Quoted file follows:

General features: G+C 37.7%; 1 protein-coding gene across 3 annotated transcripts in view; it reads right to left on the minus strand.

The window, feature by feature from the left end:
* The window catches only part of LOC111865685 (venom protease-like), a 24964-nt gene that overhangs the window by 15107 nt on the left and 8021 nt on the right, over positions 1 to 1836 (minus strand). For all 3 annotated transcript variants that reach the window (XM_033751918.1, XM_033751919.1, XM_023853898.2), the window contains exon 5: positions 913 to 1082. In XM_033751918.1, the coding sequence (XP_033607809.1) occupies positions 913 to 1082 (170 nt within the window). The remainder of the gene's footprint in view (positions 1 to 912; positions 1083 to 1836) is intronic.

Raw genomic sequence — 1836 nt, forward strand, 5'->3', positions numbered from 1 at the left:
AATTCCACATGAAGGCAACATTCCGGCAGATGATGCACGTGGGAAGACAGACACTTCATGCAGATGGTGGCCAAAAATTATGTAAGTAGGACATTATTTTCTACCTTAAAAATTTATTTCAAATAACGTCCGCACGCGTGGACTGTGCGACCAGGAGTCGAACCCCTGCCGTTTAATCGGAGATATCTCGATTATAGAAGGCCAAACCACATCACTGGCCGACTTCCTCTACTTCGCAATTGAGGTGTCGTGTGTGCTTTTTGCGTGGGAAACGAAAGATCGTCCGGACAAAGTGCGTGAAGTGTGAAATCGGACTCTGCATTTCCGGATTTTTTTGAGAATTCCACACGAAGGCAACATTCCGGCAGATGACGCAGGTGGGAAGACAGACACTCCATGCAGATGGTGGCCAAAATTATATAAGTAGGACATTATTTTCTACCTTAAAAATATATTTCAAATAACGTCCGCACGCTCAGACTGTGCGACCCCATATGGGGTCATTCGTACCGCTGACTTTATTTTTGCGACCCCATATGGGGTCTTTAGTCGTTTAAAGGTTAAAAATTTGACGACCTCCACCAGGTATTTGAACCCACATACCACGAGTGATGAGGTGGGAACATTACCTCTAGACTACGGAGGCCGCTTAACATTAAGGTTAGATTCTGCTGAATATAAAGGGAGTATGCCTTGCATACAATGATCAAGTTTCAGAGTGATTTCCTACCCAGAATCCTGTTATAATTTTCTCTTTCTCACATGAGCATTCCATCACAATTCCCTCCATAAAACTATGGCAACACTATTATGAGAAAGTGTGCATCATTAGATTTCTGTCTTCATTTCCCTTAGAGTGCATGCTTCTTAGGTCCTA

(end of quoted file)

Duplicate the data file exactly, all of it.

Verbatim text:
General features: G+C 37.7%; 1 protein-coding gene across 3 annotated transcripts in view; it reads right to left on the minus strand.

The window, feature by feature from the left end:
* The window catches only part of LOC111865685 (venom protease-like), a 24964-nt gene that overhangs the window by 15107 nt on the left and 8021 nt on the right, over positions 1 to 1836 (minus strand). For all 3 annotated transcript variants that reach the window (XM_033751918.1, XM_033751919.1, XM_023853898.2), the window contains exon 5: positions 913 to 1082. In XM_033751918.1, the coding sequence (XP_033607809.1) occupies positions 913 to 1082 (170 nt within the window). The remainder of the gene's footprint in view (positions 1 to 912; positions 1083 to 1836) is intronic.

Raw genomic sequence — 1836 nt, forward strand, 5'->3', positions numbered from 1 at the left:
AATTCCACATGAAGGCAACATTCCGGCAGATGATGCACGTGGGAAGACAGACACTTCATGCAGATGGTGGCCAAAAATTATGTAAGTAGGACATTATTTTCTACCTTAAAAATTTATTTCAAATAACGTCCGCACGCGTGGACTGTGCGACCAGGAGTCGAACCCCTGCCGTTTAATCGGAGATATCTCGATTATAGAAGGCCAAACCACATCACTGGCCGACTTCCTCTACTTCGCAATTGAGGTGTCGTGTGTGCTTTTTGCGTGGGAAACGAAAGATCGTCCGGACAAAGTGCGTGAAGTGTGAAATCGGACTCTGCATTTCCGGATTTTTTTGAGAATTCCACACGAAGGCAACATTCCGGCAGATGACGCAGGTGGGAAGACAGACACTCCATGCAGATGGTGGCCAAAATTATATAAGTAGGACATTATTTTCTACCTTAAAAATATATTTCAAATAACGTCCGCACGCTCAGACTGTGCGACCCCATATGGGGTCATTCGTACCGCTGACTTTATTTTTGCGACCCCATATGGGGTCTTTAGTCGTTTAAAGGTTAAAAATTTGACGACCTCCACCAGGTATTTGAACCCACATACCACGAGTGATGAGGTGGGAACATTACCTCTAGACTACGGAGGCCGCTTAACATTAAGGTTAGATTCTGCTGAATATAAAGGGAGTATGCCTTGCATACAATGATCAAGTTTCAGAGTGATTTCCTACCCAGAATCCTGTTATAATTTTCTCTTTCTCACATGAGCATTCCATCACAATTCCCTCCATAAAACTATGGCAACACTATTATGAGAAAGTGTGCATCATTAGATTTCTGTCTTCATTTCCCTTAGAGTGCATGCTTCTTAGGTCCTA